Keethanjali Narayanasamy

Disclaimer: All the views and opinions reflected in the articles are the authors’ own. Neither SIMES nor SIM are to be held accountable for the authors’ views. Access our SIMES website by reading our QR code (displayed at the back of this issue) with your smartphone. Download the QR code reader at your App Store.

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SIMES

Highlights of SIMES Economics Week 2012

SIMES Annual Newsletter 2012

Simes Economics Week 2012 Economics Week is an annual event held by the SIM Economics society ( SIMES).It captures the true essence of SIMES’s vision and is a platform to showcase the work of the cream de la cream of our society. Economics week also aims to bring together economic enthusiasts to provide them an opportunity to immerse themselves in an electrifying atmosphere filled with individuals who share a similar passion towards economics. SIMES is proud to conduct Economics Week 2012 in conjunction with its fifth anniversary. Economics Week 2012 will be a week-long event stretching from the 27th of September to the 5th of October. It will comprise of exhibitions and economics-inspired games to state the least. This year, SIMES is honoured to have the chairman of SIM, Mr.Gerard Ee and CEO of SIM, Professor Lee Kwok Cheong, present for the opening ceremony of Economics week. RMIT Head of Business School, Dr Tony Naughton will also be present as the guest speaker for our seminar, where he will be addressing on the topic “Global Financial Crisis 5 years on”. SIMES is honoured to have such a distinguished speaker accept our invitation to speak at the seminar. We will also be showcasing our economics exhibition throughout Economics Week at the atrium. This year, SIMES has decided to address issues such as the US liquidity trap, Eurozone crisis and the Asian slowdown. The panels are the results of months of arduous preparation on the part of the members of SIMES and executive committee members. What is Economics Week without a little fun and games? SIM-conomics is an economics inspired, life-sized board game version of the famous “Game of Life”. SIMES would like to invite you to participate and enjoy this game that will take place from 28th September to 3rd October. A life size version of the game will be played at the SIM atrium on the 28th of September. Henceforth a “mini version” of the game will be played outside the student life services office from the 1st to 3rd October. The game promises to test your economic intellect beyond the textbook and be fun-filled.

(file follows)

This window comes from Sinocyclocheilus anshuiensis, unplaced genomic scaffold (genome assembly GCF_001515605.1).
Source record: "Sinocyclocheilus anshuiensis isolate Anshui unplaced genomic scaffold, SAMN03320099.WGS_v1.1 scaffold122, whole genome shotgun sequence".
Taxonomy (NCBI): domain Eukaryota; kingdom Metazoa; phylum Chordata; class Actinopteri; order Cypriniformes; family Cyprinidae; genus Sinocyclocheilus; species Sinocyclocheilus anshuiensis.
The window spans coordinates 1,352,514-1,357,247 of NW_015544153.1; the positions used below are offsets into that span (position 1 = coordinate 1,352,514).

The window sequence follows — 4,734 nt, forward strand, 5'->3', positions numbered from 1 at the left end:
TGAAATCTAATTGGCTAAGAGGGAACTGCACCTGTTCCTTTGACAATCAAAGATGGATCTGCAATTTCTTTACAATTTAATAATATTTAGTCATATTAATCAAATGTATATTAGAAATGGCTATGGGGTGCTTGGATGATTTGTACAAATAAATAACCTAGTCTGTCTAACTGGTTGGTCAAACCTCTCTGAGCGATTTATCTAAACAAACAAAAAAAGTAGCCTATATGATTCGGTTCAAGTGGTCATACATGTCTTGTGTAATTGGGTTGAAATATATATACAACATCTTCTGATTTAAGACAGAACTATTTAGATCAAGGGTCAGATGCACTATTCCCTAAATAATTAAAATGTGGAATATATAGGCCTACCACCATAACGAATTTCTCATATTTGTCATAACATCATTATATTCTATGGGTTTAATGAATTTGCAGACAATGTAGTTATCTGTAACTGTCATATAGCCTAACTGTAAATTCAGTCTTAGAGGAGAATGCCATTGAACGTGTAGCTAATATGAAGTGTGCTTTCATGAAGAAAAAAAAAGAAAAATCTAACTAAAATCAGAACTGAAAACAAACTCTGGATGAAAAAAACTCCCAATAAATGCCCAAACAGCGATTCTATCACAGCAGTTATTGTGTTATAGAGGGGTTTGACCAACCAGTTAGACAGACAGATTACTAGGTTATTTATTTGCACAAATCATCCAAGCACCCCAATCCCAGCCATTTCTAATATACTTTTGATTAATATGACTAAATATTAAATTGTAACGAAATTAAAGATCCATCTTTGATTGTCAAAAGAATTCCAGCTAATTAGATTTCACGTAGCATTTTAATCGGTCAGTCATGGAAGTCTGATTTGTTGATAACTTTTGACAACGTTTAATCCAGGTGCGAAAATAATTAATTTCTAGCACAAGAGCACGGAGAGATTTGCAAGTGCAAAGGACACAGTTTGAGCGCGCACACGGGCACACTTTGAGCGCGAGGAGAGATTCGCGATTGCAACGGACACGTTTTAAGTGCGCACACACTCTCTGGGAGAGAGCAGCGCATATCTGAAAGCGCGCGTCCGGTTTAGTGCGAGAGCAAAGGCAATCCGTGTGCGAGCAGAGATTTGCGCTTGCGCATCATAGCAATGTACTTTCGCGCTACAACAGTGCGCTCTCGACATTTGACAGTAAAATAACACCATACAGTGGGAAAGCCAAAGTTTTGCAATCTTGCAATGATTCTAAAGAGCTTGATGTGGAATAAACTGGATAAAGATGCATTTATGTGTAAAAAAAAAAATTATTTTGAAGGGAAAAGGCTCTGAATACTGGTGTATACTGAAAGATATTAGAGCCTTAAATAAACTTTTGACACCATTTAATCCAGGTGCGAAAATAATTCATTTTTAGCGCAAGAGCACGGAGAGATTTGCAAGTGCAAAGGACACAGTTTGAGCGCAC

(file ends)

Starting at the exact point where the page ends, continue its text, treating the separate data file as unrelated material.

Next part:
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Highlights of SIMES Economics Week 2012

SIMES Annual Newsletter 2012